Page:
Step 2 – Placement
Where resonance is the key to great singing, vocal placement is the key to great resonance. While you can’t physically ‘move’ or ‘place’ your voice in a literal sense – you can (and should) encourage a bright, forward resonance that makes the most efficient use of your three main vocal resonators;
- The Pharyngeal
- The Nasal
- The Oral
Despite popular belief, the voice doesn’t really resonate “in the chest” or even “in the head” per se, and simple balances between these three main resonators to create fluid connection and balance between each register and tone. If you’re struggling with a nasal vocal tone, or a muddy/dark and weak tone – placement is your new best friend.
A great way to achieve placement in the beginning stages of singing is to sing with a bright consonant like NG or N and focus on limiting any resonance that occurs below your top teeth. You’ll notice that you get a loud and bright sound with very little effort – and over time, this placement will build and grow like crazy while being balanced out with step number 3; pharyngeal vowels.
Step 3 – Height In The Vocal Tract (Pharyngeal vowels)
Often when speaking, your vowels are formed and created in the mouth. In singing however, vowel sounds are created and sung in the pharynx. You can achieve this by creating height in the vocal tract by raising the soft palate. A great way to do this is to inhale from the position of a “K” consonant (don’t actually vocalise the K though!) or even a gentle yawn – which can be achieved with the internal smile;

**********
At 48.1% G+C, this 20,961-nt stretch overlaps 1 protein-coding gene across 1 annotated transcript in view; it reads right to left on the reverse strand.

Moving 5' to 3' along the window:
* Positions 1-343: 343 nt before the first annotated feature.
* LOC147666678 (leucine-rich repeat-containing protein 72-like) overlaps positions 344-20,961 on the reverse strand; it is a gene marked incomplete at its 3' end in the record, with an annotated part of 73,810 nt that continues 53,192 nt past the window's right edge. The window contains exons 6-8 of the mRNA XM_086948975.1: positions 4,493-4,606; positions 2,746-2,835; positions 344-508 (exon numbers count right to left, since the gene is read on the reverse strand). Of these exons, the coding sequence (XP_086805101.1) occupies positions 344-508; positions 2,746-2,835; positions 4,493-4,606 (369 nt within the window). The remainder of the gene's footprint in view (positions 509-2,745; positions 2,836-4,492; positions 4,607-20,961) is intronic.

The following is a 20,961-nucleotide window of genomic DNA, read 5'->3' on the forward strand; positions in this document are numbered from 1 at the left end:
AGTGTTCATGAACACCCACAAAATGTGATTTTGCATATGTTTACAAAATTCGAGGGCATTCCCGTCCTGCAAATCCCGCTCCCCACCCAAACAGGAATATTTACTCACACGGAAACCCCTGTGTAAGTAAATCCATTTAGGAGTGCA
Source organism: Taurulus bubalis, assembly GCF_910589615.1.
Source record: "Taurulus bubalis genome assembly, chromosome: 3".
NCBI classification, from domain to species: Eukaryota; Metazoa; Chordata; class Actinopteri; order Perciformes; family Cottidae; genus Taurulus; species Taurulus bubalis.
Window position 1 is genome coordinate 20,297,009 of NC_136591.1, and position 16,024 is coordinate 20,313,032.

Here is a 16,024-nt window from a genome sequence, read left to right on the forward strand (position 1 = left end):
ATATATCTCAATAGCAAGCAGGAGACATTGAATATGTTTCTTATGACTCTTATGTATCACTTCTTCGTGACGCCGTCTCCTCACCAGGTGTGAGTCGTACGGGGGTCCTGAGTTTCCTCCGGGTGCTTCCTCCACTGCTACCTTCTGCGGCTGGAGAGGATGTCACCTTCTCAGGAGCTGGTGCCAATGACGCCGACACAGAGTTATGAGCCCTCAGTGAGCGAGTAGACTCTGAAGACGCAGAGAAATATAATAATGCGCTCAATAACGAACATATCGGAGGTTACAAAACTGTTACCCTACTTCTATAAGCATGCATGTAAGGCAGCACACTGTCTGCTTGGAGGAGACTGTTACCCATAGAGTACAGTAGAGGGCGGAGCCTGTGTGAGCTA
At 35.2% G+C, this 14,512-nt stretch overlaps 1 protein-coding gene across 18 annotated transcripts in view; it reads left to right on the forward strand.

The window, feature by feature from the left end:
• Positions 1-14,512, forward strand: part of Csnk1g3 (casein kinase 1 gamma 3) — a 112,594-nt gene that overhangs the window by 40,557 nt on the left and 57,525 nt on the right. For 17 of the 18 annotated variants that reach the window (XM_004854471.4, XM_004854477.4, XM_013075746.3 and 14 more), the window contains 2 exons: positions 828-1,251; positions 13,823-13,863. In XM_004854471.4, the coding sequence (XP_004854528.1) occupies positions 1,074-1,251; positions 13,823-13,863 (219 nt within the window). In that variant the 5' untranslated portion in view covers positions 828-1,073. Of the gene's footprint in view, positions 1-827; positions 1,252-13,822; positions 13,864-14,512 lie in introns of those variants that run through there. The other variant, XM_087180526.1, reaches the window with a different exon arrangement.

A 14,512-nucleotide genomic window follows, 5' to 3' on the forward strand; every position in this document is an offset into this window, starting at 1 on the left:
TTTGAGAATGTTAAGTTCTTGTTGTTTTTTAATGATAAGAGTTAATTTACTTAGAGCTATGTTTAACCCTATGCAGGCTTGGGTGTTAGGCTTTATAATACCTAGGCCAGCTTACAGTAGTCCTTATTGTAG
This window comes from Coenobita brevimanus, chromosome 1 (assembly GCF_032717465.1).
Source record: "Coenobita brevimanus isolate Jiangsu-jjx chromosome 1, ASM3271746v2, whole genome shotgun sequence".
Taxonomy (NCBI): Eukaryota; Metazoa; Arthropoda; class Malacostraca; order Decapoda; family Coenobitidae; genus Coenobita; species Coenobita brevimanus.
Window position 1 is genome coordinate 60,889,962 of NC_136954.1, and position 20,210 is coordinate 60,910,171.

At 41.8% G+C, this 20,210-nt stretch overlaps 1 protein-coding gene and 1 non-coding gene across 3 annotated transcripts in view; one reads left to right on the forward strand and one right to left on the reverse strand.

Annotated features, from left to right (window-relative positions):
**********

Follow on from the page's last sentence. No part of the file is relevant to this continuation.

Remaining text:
- Raised cheeks under the eyes
- Bright eyes
- Sunken cheeks at the back
- Medium/Narrow mouth embouchure rather than a wide mouth
Inhaling from this position will allow you to raise the soft palate without being a slave to yawning or gulping before you sing. You’ll notice if you sing from this raised palate position that you’ll achieve a pharyngeal vowel, or more simply put – an internal vowel instead of a mouth vowel.
Learning to form your vowel sounds properly in the tract and with the tongue is paramount to resonant and powerful singing.
These three steps are the most important fundamentals in your search for vocal resonance. With time and practice, these simple steps will become an integral part of your vocal routine.
The next stage is to set up a rock solid foundation for your voice. Foundation in singing is just like the foundation of a house being built; the concrete slab that your roof and walls (tone and range!) are built upon and allow your house to stay strong over many years and even build and extend further at a later stage. Basically, vocal foundation is THE first stop for every single singer who wants to sing better, release tension and strain and increase range and improve their tone.
A great place to start is this exclusive Mixed Voice singing lesson which will show you the exact approach I use to help my own students connect chest and head voice and create mixed resonance when they sing.
If you want to see what all the fuss is about with the Foundation vocal approach, here’s just a few examples of what I’m achieving with my low baritone voice now that I’ve set up my vocal foundation and built my voice with time and practice – just imagine the incredibly resonance you’re going to achieve with a rock solid vocal foundation!